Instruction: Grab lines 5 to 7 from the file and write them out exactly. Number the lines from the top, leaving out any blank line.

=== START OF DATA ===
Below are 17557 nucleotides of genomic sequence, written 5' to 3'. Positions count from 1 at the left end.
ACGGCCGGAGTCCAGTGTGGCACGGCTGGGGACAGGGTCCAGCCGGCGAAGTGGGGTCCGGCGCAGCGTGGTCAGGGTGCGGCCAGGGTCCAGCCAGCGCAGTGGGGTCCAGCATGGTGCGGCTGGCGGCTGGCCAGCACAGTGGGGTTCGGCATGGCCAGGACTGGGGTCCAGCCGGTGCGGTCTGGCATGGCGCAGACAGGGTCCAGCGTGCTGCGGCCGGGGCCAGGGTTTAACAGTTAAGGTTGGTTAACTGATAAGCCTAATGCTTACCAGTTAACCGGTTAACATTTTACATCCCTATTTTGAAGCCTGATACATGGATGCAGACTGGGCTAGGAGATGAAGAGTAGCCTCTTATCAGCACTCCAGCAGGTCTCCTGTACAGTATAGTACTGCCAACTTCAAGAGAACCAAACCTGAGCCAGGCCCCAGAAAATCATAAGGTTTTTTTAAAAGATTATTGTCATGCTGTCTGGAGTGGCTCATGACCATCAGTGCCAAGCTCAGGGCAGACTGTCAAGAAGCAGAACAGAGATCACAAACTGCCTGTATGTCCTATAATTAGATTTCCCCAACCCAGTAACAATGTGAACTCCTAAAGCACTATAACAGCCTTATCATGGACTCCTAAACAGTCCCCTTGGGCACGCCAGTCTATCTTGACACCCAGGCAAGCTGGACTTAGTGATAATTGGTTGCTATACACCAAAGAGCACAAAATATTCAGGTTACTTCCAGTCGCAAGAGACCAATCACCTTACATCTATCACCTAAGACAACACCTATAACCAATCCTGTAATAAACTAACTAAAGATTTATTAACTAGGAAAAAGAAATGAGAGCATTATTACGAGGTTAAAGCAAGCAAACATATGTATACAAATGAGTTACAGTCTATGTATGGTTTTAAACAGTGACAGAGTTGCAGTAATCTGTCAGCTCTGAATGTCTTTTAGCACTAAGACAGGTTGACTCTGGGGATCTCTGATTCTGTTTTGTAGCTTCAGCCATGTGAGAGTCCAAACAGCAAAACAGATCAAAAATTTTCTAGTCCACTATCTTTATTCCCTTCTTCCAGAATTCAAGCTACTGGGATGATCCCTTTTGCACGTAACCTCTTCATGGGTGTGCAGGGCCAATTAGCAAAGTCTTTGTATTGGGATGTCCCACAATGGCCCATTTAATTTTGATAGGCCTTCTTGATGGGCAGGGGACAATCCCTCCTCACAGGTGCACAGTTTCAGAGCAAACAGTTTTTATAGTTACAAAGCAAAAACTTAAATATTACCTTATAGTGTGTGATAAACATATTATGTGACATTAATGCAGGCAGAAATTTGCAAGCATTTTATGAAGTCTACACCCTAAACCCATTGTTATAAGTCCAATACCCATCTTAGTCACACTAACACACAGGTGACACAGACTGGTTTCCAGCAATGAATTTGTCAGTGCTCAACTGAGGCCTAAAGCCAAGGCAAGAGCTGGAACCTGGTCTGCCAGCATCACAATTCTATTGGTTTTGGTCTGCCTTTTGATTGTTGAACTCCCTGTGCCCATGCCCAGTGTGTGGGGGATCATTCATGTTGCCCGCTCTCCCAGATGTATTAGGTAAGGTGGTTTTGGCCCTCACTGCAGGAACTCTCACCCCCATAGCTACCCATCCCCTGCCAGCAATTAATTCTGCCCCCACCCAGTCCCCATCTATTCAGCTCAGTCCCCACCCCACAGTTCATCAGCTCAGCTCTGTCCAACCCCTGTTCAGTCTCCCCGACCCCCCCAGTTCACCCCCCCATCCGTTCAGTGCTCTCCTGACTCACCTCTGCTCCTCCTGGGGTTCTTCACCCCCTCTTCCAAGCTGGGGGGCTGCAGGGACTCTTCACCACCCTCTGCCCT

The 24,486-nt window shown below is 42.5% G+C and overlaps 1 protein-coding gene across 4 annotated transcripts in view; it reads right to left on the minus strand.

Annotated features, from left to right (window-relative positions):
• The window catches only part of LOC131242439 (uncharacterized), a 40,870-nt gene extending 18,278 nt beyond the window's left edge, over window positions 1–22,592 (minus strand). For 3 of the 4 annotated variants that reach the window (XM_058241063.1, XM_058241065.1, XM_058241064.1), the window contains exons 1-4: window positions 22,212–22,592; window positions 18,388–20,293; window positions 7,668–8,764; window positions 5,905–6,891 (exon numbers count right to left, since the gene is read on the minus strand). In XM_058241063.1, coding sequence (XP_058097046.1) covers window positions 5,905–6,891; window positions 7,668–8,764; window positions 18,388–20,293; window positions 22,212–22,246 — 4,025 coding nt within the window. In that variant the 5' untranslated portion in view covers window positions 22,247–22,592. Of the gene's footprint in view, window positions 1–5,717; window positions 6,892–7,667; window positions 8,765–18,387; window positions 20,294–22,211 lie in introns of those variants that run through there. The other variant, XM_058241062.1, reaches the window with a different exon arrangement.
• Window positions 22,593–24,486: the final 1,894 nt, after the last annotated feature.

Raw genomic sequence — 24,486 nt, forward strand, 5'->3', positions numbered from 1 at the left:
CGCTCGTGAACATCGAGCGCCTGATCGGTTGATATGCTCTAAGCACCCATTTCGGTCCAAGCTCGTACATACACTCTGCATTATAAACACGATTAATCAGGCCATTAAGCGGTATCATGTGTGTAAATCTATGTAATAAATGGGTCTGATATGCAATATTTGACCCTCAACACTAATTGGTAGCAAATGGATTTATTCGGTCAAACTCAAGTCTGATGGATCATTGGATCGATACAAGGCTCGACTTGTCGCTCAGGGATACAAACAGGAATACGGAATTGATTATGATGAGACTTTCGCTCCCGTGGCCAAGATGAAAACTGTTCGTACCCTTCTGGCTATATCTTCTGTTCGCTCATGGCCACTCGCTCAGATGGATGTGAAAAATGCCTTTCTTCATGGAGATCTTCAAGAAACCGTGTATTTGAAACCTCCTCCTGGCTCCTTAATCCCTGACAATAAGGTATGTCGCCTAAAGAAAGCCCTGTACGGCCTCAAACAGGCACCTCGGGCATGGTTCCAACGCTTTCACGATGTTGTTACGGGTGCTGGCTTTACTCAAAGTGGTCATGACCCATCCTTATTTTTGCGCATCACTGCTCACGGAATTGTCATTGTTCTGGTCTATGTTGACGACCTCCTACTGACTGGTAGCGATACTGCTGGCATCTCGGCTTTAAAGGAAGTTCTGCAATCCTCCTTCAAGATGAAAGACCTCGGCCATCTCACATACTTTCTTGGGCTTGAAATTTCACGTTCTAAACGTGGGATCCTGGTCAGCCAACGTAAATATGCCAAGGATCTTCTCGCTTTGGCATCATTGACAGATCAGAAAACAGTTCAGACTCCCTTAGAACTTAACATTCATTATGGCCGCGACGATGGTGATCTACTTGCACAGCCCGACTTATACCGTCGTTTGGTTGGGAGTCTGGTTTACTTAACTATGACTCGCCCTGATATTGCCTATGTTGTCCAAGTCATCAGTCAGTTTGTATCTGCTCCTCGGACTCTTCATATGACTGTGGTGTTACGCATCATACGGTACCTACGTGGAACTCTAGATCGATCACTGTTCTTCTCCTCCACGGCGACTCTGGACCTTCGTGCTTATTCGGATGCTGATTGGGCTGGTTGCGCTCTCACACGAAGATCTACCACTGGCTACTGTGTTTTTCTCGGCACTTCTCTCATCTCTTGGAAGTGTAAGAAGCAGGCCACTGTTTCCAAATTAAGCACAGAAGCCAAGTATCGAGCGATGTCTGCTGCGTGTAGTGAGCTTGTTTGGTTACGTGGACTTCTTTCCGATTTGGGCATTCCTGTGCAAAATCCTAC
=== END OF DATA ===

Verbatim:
• The window catches only part of LOC131242439 (uncharacterized), a 40,870-nt gene extending 18,278 nt beyond the window's left edge, over window positions 1–22,592 (minus strand). For 3 of the 4 annotated variants that reach the window (XM_058241063.1, XM_058241065.1, XM_058241064.1), the window contains exons 1-4: window positions 22,212–22,592; window positions 18,388–20,293; window positions 7,668–8,764; window positions 5,905–6,891 (exon numbers count right to left, since the gene is read on the minus strand). In XM_058241063.1, coding sequence (XP_058097046.1) covers window positions 5,905–6,891; window positions 7,668–8,764; window positions 18,388–20,293; window positions 22,212–22,246 — 4,025 coding nt within the window. In that variant the 5' untranslated portion in view covers window positions 22,247–22,592. Of the gene's footprint in view, window positions 1–5,717; window positions 6,892–7,667; window positions 8,765–18,387; window positions 20,294–22,211 lie in introns of those variants that run through there. The other variant, XM_058241062.1, reaches the window with a different exon arrangement.
• Window positions 22,593–24,486: the final 1,894 nt, after the last annotated feature.

Raw genomic sequence — 24,486 nt, forward strand, 5'->3', positions numbered from 1 at the left: